Steelmakers Push Biden Administration to Preserve Protective Trade Policies
As the global economy faces an uncertain future, Virginia’s steel producers are pushing President Joe Biden to recommit to trade policies designed to protect America’s steel industry.
According to the American Iron and Steel Institute, Virginia’s steel sector employs nearly 5,000 people, who collectively earn about $357 million annually.
Jerry Adams, general manager of Steel Dynamics’ Roanoke Bar Division, said without protections from the feds, a global oversupply of steel could threaten those jobs.
“The problem is, these countries rely on unfair trade practices, illegal subsidies and state intervention to benefit their steelmakers at our expense right here in Virginia,” Adams asserted.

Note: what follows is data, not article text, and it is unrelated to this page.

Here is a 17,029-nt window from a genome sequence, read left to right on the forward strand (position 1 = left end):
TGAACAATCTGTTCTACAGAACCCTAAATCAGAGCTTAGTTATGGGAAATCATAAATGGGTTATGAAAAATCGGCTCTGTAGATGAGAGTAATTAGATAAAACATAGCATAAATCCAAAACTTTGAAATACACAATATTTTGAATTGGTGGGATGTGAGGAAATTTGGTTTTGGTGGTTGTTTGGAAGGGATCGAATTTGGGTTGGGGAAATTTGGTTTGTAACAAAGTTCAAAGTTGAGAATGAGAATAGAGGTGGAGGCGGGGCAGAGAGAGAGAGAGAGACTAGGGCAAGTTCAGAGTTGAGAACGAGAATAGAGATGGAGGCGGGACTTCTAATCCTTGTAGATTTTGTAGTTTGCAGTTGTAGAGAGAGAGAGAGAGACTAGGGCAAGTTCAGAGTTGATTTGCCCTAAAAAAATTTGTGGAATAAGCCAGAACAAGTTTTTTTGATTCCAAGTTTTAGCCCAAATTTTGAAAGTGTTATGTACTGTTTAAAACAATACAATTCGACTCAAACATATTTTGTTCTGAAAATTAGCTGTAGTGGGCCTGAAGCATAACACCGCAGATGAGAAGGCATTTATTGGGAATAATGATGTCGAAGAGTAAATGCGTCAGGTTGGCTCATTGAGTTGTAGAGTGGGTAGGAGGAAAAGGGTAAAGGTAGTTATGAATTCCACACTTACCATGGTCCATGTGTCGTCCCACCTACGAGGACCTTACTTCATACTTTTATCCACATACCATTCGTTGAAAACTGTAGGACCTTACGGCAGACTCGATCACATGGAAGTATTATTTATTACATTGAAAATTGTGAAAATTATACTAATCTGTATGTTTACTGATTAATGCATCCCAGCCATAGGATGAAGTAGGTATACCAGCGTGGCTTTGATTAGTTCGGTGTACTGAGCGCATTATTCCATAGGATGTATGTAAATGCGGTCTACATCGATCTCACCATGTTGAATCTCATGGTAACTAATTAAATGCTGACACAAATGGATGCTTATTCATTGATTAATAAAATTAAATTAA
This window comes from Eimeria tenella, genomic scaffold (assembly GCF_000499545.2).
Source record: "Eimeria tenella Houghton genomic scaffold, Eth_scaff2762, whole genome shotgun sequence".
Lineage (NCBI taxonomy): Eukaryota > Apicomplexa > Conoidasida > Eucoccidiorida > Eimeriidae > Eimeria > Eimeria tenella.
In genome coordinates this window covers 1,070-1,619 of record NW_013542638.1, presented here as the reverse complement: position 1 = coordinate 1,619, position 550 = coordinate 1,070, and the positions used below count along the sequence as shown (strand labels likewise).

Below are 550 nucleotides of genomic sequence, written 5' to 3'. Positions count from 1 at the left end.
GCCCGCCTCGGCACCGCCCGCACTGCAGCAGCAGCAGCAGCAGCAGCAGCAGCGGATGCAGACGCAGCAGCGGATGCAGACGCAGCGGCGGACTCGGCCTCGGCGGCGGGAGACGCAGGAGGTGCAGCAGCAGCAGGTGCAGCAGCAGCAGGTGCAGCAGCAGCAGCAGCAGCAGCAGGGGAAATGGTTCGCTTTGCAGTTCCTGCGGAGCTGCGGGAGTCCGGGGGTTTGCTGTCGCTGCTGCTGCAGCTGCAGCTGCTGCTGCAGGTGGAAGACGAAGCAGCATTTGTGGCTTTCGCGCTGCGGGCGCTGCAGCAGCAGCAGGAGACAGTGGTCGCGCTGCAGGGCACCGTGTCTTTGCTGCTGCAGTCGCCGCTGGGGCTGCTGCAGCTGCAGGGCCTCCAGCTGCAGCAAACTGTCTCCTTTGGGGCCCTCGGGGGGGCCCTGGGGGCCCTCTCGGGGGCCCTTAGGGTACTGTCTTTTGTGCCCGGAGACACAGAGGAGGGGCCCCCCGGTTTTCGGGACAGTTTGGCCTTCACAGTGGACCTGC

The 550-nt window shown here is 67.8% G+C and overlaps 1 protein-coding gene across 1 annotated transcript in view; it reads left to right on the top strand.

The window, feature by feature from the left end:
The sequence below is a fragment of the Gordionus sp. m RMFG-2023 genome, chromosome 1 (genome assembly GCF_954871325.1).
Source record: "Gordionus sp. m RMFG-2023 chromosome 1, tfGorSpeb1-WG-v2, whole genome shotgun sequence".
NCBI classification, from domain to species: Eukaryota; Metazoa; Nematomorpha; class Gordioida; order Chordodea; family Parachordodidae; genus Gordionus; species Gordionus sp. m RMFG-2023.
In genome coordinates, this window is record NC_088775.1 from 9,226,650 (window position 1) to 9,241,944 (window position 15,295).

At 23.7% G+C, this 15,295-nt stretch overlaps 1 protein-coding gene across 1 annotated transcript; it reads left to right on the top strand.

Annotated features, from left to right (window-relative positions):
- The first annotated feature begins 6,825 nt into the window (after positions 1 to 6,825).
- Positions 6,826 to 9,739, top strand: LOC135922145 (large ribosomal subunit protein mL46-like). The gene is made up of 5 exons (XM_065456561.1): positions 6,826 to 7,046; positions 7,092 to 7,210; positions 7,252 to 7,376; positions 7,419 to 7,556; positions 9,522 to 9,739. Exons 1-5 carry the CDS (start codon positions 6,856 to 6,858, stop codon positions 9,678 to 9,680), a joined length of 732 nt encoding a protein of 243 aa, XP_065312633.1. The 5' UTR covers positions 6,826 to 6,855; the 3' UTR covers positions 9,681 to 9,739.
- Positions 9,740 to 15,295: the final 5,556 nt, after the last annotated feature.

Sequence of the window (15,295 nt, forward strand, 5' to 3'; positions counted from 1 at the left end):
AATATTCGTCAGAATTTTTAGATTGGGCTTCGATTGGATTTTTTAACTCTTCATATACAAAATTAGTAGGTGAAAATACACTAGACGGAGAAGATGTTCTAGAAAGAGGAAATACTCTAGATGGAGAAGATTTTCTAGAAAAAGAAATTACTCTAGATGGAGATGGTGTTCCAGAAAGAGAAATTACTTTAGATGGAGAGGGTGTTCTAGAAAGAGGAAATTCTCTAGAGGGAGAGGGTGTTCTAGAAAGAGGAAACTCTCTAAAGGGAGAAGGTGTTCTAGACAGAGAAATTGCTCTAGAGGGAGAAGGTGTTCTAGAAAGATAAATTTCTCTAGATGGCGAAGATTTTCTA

In 2018, the Trump administration placed a 25% tariff on foreign steel, a policy to which the Biden administration has largely remained committed. While Biden has loosened tariffs on allied countries, such as the European Union and Japan, the administration has kept protective policies in place for more hostile nations, such as China.
According to the Alliance for American Manufacturing, more than 75% of the global steel supply since 2000 has come from China, and the world has about 700 million metric tons more steel stock than it actually needs.
Adams argued America’s protective policies stabilized the domestic steel sector, which in turn allowed companies to reinvest in their operations in Virginia and across the country.
“We’re seeing steelmakers investing, hiring workers, and producing more tons of steel here in the United States,” Adams observed. “These trade-protection measures are making a significant impact here in Virginia.”
Earlier this month, the Biden administration announced it would be temporarily lifting steel tariffs on Ukraine in a move to help spur the struggling nation’s economy. The New York Times reports it should not have a major impact on the domestic steel economy, since Ukraine is America’s 12th largest foreign steel supplier.